Traverse City News and Events

$1.5 Million For Kingsley Pipes, $5.2 Million For Point Betsie Lighthouse & More: What The New State Budget Means For Northern Michigan

By Beth Milligan | Oct. 1, 2021

Governor Gretchen Whitmer approved a nearly $70 billion state budget this week, including $50.7 billion for state agencies and programs, $2.2 billion for higher education, and a historic $17.1 billion for K-12 schools that was signed into law in July and will boost the foundation allowance for every school across the state to $8,700 per pupil. Local schools aren’t the only beneficiaries of the approved budget; Kingsley is in line to receive $1.5 million to replace lead pipes in the village, while “enhancement grants” will fund improvements across northern Michigan, including sewer upgrades in Mancelona, road and infrastructure improvements in Antrim County around Shanty Creek Resort, and $5.2 million for restoration work at the Point Betsie Lighthouse.

Whitmer said the bipartisan budget represents “the largest investment in K-12 education in Michigan history without raising taxes.” The $8,700 foundation allowance, which marks the first time since 1994 all public school districts will get the same minimum funding, amounts to a seven percent increase for most districts and at least a two percent increase for all districts. The K-12 section of the budget also includes $240 million over three years to hire additional school counselors, psychologists, nurses, and social workers; an increase of $17 million for school-based mental health programming; an additional $74.2 million investment in special education funding; and a $168.5 million investment into the Great Start Readiness Program, which will provide program access to an additional 22,000 children.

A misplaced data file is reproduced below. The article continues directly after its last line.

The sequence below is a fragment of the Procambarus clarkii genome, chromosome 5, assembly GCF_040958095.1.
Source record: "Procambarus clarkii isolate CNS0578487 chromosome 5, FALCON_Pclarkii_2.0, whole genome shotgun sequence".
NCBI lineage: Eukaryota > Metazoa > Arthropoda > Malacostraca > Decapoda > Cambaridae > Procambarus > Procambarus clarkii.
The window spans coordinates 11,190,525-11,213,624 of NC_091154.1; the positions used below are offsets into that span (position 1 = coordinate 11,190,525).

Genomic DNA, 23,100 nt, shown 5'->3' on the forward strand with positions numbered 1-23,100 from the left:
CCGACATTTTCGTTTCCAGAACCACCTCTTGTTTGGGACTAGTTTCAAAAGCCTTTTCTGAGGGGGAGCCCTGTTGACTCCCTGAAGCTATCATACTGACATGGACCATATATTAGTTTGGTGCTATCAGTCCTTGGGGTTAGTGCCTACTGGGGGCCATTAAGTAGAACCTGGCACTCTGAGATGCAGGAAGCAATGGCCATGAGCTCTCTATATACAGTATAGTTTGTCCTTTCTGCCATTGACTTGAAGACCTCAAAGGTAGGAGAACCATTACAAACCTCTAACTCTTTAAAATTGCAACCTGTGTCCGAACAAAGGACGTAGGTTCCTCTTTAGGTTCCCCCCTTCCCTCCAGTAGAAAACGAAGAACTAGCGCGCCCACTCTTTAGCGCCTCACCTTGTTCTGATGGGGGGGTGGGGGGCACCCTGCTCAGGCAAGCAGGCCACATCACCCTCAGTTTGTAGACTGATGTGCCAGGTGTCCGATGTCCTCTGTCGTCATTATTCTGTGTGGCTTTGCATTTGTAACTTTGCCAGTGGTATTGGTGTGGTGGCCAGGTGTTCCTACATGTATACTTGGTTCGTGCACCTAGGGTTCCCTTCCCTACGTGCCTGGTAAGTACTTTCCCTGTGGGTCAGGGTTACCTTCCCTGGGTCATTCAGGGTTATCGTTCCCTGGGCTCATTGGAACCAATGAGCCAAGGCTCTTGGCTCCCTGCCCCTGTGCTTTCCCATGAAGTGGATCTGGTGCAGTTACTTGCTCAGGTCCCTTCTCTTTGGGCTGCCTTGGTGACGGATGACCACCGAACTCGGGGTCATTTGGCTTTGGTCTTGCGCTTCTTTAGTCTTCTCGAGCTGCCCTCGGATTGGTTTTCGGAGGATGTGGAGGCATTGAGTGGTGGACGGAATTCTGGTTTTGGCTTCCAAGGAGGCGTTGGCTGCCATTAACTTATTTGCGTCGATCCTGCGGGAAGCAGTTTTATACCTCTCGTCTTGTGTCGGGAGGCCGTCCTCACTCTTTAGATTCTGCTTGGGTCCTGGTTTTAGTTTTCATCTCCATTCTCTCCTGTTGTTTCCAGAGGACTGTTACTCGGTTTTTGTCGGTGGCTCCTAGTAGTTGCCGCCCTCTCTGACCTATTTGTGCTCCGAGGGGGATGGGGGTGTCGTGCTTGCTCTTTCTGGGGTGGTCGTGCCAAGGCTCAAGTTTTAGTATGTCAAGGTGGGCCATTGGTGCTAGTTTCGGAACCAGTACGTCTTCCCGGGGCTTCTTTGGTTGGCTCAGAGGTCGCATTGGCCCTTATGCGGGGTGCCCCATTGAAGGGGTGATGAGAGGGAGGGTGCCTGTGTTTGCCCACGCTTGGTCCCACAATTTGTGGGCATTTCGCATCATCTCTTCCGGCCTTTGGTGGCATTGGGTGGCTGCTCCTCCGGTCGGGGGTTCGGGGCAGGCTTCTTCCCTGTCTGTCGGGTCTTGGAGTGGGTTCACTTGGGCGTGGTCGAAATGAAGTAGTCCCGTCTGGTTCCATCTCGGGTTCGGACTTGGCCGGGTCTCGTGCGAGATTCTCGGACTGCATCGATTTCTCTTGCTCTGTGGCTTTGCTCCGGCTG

Higher education funding also received a boost in this week’s approved budget. Included is a $25 million funding increase for Michigan Reconnect, which provides free community college or job training for residents age 25 and older. Futures for Frontliners, which pays for frontline workers to attend local community colleges tuition-free, also received a $39 million boost. Whitmer said in a release that the investments will “help the 167,000 Michiganders who have signed up for Reconnect and Futures for Frontliners pursue their potential and provide employers with the talent they need to succeed” as the state works toward its goal of having 60 percent of working-age adults earn a postsecondary education or skills training by 2030. Those programs have contributed to new student enrollment at institutions like Northwestern Michigan College (NMC), with NMC President Dr. Nick Nissley telling The Ticker “it’s clear that Governor Whitmer and our state lawmakers value community colleges like NMC and our critical role in our state's future success.”